The four-bar Horst-hyperlink rear-quit drives a custom Fox shock, which can be tuned with volume spacers or made even extra progressive on the flick of a transfer.
Additionally, Scott’s TwinLoc far-flung lever companies up the compression damping (the front and rear) on the first push and correctly restricts rear journey to 120mm.
In order to fit the Fox 36 fork with its lockout, Scott has specced the FIT4 damper, which is notably less supple than the GRIP2 unit to be had some other place. The Syncros wheels and completing kit done well enough, but Shimano’s four-pot XT brakes evolved an inconsistent chew-point.
Scott Ransom 910 trip impressions
Starting with 30 percentage sag, the Ransom’s rear suspension feels lazy and slow while pedalling. There’s massive pedal bob and the bike squats deeply into its travel whilst pointed uphill. This makes the 75-degree powerful seat attitude sense lots slacker.
Pushing the TwinLoc far flung lever as soon as facilitates, due to the fact the suspension becomes a little extra stable below electricity and falls less far into its stroke whilst hiking. Push it once more, and the suspension locks out at each ends, doing away with bob for a top notch-efficient sprinting set-up.
It also maintains the rear suspension higher in its tour, which steepens the hiking geometry. The truth that the fork locks out too counteracts this to a point, because it means the front end sits better and the fork stops absorbing bumps.
I soon disconnected the fork’s lockout cable to steepen the mountaineering geometry further. This made the Ransom a speedy climber, but I had to toggle the lockout frequently as the terrain changed, to keep away from that ‘comfortable’ pedalling sense.
Also, I’d decide upon a steeper seat perspective, to get my hips over the pedals while mountaineering. The slack seat tube, combined with the long reach (500mm, XL) and 55mm stem, makes the distance among the saddle and grips pretty long. I found this a bit too stretched whilst seated for extended intervals.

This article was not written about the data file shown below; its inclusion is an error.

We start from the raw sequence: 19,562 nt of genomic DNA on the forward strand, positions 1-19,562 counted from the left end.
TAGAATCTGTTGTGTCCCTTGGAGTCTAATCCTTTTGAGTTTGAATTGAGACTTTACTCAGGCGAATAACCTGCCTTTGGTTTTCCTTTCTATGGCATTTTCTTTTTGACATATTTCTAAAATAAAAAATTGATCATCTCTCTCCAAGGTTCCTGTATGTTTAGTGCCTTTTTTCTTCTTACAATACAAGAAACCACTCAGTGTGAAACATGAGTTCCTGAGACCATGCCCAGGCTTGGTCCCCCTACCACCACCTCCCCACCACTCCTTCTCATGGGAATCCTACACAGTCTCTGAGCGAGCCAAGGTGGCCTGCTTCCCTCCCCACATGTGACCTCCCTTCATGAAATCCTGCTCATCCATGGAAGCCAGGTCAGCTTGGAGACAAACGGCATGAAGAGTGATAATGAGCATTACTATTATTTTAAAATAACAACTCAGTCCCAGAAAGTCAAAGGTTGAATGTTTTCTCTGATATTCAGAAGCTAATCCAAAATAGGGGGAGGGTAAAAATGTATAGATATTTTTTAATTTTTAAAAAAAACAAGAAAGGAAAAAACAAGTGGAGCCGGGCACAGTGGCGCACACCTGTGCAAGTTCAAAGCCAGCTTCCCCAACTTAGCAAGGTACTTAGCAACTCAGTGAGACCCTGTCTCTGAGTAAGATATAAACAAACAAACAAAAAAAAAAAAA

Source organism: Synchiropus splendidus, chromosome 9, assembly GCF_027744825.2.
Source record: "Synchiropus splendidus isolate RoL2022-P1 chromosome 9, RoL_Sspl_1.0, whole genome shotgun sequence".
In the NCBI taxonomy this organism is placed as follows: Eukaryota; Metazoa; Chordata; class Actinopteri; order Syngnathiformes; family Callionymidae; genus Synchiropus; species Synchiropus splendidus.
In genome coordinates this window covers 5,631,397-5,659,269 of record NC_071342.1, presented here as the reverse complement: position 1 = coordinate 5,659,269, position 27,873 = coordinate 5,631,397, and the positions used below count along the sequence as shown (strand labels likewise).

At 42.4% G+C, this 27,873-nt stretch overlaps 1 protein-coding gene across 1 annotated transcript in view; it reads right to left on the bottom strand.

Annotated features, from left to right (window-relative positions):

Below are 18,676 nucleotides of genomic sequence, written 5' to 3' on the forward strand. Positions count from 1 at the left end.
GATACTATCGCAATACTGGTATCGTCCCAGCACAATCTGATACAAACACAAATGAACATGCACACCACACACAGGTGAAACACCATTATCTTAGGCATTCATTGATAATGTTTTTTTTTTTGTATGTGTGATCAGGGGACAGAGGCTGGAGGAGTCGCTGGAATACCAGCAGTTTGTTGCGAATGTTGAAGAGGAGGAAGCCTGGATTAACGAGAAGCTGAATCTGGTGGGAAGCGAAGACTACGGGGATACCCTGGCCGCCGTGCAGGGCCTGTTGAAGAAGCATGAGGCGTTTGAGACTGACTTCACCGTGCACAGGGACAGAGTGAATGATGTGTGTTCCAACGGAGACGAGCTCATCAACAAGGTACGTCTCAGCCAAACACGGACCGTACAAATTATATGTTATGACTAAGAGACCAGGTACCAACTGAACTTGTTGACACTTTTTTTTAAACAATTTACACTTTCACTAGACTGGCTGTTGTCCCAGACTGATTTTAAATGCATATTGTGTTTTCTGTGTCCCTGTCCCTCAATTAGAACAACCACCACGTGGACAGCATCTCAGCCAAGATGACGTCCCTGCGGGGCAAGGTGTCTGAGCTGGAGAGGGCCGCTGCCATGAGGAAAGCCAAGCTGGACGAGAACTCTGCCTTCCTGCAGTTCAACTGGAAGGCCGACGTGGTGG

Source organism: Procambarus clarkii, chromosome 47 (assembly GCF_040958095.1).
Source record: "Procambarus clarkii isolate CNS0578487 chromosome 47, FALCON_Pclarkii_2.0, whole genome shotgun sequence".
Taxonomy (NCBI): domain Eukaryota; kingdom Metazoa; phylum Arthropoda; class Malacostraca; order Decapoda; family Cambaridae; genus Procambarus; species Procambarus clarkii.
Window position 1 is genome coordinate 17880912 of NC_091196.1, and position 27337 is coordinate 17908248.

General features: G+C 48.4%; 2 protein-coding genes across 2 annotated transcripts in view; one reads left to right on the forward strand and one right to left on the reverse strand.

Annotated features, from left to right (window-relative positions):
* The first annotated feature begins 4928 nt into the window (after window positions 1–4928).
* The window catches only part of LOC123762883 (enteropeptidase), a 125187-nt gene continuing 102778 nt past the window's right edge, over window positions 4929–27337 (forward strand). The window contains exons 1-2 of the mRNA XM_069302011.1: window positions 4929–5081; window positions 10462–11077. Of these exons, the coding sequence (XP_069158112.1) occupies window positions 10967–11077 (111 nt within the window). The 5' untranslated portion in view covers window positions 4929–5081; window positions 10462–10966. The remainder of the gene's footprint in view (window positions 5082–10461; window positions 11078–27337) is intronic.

I multiplied the pressure in the surprise grade by grade till I had 25 percentage sag, however this raised the lowest bracket (BB) height, making cornering much less predictable.
Even with this set-up, the suspension felt out of sync front to rear. Push hard right into a corner or bombhole, and the surprise ploughs via its travel lots faster than the fork does. This makes for an unbalanced sense because the bike’s geometry adjustments mid-flip.
But even if descending, the suspension is a ways from ideal. The fork’s FIT4 damper feels harsh over high-velocity hits, and on lengthy, rough tracks the surprise receives firmer and rebounds quicker toward the cease, making the returned-end sense unsettled and high.
I measured 20 percentage sag after one 3-minute rocky tune. All air shocks are stricken by heat, however I didn’t word this with different motorcycles tested currently that use piggyback shocks.
Also, the long (for an enduro motorcycle) stem makes the guidance experience disconnected. A shorter stem helped on steep, twisty tracks, but made the suspension imbalance feel worse.